But that’s just me digressingso this kid went on that TV news program and said he regretted making that jump as soon as his feet left the deck—that very goddamn second.  I believe he all of a sudden got religious cause the first thing he said to himself was God, save me.

I have a theory about this and it does end up relating to the dead horse—a stud colt, even—but I do tend to get a little long-winded at times.

People have talked a lot about suicide around me. I don’t particularly understand why someone’d do it, but they say it has to do with those particular people feeling completely out of control of their own lives, and so when they feel like they don’t have anything left they can control in their own lives, they feel like, well shit, at least I can control my contract with the world and my living in it—so to speak.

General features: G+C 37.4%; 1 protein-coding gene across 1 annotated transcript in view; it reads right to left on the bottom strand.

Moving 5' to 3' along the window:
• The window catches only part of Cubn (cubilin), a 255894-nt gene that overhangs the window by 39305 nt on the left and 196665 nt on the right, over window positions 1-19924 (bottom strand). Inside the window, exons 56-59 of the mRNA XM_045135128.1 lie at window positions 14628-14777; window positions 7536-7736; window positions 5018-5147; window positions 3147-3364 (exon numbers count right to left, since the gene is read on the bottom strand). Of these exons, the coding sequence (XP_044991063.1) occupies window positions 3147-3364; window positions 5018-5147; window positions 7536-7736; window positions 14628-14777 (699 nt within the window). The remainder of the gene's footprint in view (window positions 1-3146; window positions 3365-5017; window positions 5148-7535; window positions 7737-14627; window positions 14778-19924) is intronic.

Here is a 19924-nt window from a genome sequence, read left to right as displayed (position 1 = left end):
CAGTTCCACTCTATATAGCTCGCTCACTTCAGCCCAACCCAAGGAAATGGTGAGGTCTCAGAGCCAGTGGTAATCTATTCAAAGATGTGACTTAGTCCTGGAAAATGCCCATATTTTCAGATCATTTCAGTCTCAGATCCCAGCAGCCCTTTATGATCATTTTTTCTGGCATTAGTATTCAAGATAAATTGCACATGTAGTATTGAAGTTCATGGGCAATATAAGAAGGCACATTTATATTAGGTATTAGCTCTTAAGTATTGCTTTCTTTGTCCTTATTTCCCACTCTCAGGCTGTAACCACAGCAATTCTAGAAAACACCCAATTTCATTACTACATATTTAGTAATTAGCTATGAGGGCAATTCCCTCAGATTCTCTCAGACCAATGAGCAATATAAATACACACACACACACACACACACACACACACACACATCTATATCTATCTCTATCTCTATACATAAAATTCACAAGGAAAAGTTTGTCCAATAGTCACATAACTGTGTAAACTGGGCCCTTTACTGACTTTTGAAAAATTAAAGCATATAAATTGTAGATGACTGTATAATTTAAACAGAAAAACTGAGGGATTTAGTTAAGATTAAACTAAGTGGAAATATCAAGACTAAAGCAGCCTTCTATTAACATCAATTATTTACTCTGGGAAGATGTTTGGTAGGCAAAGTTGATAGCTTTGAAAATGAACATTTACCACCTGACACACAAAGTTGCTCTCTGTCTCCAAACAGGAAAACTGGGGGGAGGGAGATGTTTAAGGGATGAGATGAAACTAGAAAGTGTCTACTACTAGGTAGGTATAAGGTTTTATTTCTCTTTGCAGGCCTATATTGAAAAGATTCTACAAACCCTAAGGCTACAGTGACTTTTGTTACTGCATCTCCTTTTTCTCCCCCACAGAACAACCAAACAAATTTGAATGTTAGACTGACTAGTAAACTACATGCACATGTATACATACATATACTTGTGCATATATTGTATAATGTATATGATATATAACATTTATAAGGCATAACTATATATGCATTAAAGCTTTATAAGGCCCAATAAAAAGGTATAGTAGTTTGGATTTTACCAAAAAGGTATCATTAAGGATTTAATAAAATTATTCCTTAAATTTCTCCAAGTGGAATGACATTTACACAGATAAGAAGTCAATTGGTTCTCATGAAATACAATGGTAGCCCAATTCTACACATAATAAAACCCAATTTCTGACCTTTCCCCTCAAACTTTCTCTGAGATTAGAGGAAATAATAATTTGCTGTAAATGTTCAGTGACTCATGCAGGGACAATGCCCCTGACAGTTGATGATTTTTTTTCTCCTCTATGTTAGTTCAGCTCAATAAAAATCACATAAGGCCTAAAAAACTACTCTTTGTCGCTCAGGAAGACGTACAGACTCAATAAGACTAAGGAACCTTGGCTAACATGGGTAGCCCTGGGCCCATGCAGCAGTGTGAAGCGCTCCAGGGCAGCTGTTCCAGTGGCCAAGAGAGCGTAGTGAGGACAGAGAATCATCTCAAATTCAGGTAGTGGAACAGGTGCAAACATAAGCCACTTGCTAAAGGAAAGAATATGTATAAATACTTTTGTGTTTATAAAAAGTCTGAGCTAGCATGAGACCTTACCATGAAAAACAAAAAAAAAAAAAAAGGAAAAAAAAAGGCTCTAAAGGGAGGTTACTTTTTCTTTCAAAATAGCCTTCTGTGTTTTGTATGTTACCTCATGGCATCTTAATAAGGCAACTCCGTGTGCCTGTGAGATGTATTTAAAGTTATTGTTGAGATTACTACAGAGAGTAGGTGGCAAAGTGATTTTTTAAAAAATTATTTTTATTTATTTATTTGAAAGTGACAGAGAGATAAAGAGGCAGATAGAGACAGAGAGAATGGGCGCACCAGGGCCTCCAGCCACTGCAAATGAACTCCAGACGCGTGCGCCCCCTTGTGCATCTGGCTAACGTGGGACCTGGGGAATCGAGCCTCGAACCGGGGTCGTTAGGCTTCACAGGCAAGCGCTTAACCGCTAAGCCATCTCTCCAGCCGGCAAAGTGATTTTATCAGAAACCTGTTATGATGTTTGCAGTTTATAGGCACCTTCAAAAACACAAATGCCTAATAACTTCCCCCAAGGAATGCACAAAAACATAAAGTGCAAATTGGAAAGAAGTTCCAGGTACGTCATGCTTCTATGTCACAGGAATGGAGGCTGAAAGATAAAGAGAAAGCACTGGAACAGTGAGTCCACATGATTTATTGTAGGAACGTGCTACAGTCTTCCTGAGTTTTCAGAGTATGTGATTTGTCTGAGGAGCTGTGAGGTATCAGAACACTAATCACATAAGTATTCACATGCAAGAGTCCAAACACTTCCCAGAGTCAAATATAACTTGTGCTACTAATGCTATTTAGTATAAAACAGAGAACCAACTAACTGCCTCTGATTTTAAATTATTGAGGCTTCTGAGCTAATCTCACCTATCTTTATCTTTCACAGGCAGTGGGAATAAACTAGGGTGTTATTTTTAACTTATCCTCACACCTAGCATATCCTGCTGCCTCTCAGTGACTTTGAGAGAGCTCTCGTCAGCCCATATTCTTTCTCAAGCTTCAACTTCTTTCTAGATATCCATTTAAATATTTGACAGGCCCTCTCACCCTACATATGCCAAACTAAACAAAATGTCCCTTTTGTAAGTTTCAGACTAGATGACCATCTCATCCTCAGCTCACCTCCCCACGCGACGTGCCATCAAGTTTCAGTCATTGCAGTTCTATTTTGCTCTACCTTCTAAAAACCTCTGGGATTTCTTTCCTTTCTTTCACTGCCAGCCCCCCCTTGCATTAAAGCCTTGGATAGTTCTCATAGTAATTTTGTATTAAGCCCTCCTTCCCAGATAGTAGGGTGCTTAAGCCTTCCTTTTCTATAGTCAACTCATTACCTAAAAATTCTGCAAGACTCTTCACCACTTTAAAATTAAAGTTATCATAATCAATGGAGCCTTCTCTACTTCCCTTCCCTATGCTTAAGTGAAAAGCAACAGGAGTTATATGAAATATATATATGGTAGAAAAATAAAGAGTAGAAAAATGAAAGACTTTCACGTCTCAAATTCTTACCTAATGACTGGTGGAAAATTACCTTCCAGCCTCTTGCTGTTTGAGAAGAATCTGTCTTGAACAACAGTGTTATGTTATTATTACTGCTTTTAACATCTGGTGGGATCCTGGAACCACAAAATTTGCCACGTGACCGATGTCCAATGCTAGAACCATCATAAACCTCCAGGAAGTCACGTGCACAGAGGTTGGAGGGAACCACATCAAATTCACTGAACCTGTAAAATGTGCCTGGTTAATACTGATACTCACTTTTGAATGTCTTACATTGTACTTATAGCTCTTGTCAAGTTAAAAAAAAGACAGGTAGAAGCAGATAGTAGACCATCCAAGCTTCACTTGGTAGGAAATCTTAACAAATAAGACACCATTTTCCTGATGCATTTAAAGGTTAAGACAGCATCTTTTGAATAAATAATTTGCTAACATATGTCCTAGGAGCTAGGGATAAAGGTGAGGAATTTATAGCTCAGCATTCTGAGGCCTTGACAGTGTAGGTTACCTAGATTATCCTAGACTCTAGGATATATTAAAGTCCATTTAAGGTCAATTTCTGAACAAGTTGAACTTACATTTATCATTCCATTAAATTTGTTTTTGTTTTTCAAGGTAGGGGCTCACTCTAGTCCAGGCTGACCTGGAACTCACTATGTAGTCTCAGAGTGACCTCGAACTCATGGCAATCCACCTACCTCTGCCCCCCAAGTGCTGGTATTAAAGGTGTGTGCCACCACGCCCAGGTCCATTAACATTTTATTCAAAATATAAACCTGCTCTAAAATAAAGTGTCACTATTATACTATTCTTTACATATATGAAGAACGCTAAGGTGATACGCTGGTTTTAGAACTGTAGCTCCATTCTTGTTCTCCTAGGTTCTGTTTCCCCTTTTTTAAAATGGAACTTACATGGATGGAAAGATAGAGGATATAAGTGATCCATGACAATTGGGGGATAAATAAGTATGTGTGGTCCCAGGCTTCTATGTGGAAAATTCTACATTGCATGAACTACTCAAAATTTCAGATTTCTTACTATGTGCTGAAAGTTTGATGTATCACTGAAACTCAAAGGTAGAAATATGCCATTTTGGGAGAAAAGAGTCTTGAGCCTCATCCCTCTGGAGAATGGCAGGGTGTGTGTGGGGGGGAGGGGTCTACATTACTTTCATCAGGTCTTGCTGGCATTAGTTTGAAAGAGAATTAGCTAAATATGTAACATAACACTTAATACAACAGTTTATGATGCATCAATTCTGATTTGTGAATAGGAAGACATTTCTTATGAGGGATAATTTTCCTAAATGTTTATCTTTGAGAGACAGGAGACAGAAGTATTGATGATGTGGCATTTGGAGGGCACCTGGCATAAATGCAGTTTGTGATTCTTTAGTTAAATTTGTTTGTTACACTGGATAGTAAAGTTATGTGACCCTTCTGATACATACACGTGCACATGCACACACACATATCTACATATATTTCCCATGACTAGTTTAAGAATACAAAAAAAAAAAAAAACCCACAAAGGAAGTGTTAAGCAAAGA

The problem with jumping off a bridge is that you have all the control in the world—that is until you have that four seconds of freefalling where the universe takes all that control back.

I wonder how many of that 98 percent who didn’t end up in the icy-cold water alive had changed their minds after clearing that whole point of no return?

And what’s the biggest difference here?  Between people and animals, that is to say, for me—I’m asking: what’s the difference?

Difference, I suppose, is that I feel bad for the damn horse, really what it all comes down to.  I said I don’t condone negatively speaking about people whose conditions I’m not fully privy to; but I never meant to indicate that I felt bad for them, necessarily.

But from everything I know- and I suppose is widely-accepted where horses are concerned- they don’t have all the higher order brain functioning necessary to just off themselves for strictly dramatic, or attention-seeking purposes.